At TMG, this printer, capable of producing large, durable parts, is used to move faster and faster from prototype to end-use part on the machine and to push the boundaries of ‘metal replacement’, i.e. replacing metal or aluminium parts in its plants with lighter plastic components.   

The purchase of this new printer is part of a new, larger project: to significantly increase the production of end components and to use the printers 24 hours a day. With the ability to print large parts, TMG also plans to redesign not only the single component but several elements of their machinery. 

Support in selection and training

Why TMG chose 3DZ

“3DZ guided us in the choice of the right technology, supported us in carrying out the tests to understand the effectiveness of components produced by 3D printing,” says Dolzan. “Later, after the installation of the printer, 3DZ provided us with a series of courses on Design for Additive and taught us how to redesign a part optimally for 3D printing: ad-hoc design allowed us to further reduce scrap material, lead times and part production costs. Improving the speed of response to our customers’ requests has allowed us to win some very important orders,’ he says.    

“Having a 3DZ office close by is essential in order to be able to confront each other at any time and to be able to intervene for any need. Moreover, 3DZ also supports us with its certified technical assistance service.” 


Since the introduction of Additive Manufacturing at TMG, the balance of printer utilisation and achievements is extremely positive:   


In just one year, the X7 printer made 1450 parts and printed 6500 hours. This is 75% of the hours available in a calendar year: TMG is a true example of using the 3D printer for continuous part production.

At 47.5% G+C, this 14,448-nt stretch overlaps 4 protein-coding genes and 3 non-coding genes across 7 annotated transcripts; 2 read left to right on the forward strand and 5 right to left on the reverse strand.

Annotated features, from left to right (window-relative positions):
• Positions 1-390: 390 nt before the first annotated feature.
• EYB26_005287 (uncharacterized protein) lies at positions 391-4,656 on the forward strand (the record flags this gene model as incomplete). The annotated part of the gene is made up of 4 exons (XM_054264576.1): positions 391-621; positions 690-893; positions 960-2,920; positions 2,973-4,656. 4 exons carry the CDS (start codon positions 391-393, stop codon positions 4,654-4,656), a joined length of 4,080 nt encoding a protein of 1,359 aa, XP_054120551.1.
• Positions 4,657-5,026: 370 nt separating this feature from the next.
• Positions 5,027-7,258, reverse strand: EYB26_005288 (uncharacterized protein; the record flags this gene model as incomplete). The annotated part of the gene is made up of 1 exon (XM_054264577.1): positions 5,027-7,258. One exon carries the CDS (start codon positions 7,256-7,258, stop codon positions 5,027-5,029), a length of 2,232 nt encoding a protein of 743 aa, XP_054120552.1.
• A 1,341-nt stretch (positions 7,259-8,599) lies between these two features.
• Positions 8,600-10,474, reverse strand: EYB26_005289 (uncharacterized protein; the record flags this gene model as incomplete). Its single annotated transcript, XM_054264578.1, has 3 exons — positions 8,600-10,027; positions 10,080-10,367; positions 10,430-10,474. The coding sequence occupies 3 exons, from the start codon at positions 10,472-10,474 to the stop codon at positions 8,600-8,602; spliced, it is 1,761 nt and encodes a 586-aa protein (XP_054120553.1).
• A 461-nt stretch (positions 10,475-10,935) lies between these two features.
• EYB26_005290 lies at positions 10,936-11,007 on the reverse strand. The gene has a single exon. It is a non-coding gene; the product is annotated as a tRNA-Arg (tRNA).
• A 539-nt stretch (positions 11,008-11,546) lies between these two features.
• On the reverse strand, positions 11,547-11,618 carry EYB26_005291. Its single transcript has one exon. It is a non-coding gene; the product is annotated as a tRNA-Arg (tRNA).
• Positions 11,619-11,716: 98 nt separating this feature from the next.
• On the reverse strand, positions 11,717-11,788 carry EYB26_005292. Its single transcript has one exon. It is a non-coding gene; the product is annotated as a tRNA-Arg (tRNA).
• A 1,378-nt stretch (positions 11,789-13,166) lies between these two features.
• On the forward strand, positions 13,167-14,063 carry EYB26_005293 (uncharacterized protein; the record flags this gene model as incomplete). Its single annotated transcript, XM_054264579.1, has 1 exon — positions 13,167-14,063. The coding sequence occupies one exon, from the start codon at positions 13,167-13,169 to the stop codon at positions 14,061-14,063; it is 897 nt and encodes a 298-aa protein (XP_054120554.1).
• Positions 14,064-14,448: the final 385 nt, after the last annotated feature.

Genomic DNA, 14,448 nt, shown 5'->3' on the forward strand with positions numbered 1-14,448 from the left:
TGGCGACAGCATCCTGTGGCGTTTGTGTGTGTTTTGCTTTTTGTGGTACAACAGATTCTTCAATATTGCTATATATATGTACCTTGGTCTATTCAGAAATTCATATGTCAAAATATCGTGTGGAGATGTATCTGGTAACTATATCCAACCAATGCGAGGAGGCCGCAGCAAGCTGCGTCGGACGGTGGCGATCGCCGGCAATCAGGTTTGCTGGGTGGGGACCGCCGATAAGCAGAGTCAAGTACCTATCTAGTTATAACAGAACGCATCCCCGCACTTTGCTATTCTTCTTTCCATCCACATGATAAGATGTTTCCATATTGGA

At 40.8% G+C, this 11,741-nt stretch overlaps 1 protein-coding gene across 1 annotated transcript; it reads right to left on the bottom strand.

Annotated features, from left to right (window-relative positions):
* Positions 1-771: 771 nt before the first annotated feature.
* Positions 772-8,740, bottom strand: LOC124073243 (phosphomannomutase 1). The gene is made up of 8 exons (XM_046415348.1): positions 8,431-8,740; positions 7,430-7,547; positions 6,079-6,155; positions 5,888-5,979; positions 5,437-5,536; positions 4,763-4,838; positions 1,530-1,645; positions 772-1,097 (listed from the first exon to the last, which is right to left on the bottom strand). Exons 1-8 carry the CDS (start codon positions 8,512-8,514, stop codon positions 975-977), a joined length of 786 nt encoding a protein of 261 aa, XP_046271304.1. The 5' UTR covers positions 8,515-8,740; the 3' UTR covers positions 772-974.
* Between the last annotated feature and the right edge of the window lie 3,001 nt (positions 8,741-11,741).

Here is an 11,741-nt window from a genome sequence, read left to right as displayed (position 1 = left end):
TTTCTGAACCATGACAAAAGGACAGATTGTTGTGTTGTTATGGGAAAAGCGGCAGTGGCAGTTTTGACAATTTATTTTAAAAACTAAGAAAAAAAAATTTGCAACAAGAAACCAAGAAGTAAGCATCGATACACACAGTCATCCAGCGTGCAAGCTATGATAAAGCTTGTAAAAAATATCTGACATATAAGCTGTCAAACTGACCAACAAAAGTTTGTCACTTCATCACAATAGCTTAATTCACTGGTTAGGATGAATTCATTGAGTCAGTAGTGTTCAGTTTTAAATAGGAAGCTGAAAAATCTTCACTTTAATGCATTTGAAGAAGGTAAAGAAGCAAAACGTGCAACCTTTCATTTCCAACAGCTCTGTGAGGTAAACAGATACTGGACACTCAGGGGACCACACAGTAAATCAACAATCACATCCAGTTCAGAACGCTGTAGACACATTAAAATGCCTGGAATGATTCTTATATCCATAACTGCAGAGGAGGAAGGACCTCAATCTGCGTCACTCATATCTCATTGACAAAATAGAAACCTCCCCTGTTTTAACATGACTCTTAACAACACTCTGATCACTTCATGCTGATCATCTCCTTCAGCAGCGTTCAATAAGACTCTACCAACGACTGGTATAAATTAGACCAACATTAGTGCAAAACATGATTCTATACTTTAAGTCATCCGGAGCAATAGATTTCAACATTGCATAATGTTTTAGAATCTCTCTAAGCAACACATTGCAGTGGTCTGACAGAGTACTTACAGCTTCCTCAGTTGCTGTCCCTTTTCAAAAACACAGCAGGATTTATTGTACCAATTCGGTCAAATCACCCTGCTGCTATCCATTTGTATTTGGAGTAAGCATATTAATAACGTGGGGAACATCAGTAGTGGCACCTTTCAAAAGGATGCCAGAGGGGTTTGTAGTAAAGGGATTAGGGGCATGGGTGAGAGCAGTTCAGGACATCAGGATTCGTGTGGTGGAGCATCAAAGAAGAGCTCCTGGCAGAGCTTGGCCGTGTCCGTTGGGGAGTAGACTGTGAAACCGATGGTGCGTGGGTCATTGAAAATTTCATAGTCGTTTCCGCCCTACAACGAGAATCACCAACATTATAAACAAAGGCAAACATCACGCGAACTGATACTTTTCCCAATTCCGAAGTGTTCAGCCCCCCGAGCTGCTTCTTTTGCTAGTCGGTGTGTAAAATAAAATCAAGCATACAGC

Going from the initial idea of using 3D printing for prototyping to using that prototype directly in production was a very quick transition.   


“We went from drawing a bottle by hand and making prototypes with cardboard, with not entirely accurate answers, to having a 3D printed part ready to test in a few minutes and that, if validated, we can send straight into production. Having a 3D printer in the company has made it possible to reduce production times considerably: the time for many parts has been cut by 80%. 


3D printing has enabled TMG to overcome the difficulties associated with the long lead times and procurement of raw materials in recent years and the unavailability or late delivery of suppliers of certain mechanical components. For example, it designed a pulley that was not available on the market, and then printed and produced it in-house using additive manufacturing.   


The high variability of the products manipulated by TMG implants did not allow traditional technologies to achieve mechanisms that would guarantee a suitable grip.    

3D printing proved to be much more versatile, allowing TMG to create complex geometries and find effective solutions for even the most complex requirements.     


TMG replaced parts previously composed of 4/5 separate parts, which were purchased from external suppliers and assembled with different machining, with parts moulded in one piece.    

Redesigning a complex part into a single element makes it possible to   

reduce the barcodes to be managed   

– eliminate assembly operations by freeing up manpower   

simplify all processes in both the purchasing department and logistics.  


Thanks to the extremely strong but lighter printing materials, TMG was able to achieve a 30 to 50 per cent reduction in the weight of the gripping equipment. 

This has also made it possible to reduce the installed power while maintaining productivity.    


“We strongly believe in the potential of 3D printing and are convinced that Additive Manufacturing is the technology of the future that will largely replace the most common manufacturing technologies.    

Another very important aspect for us is sustainability, which Additive Manufacturing is synonymous with, given the low amount of energy used in the process and the absence of waste material,’ concludes Dolzan.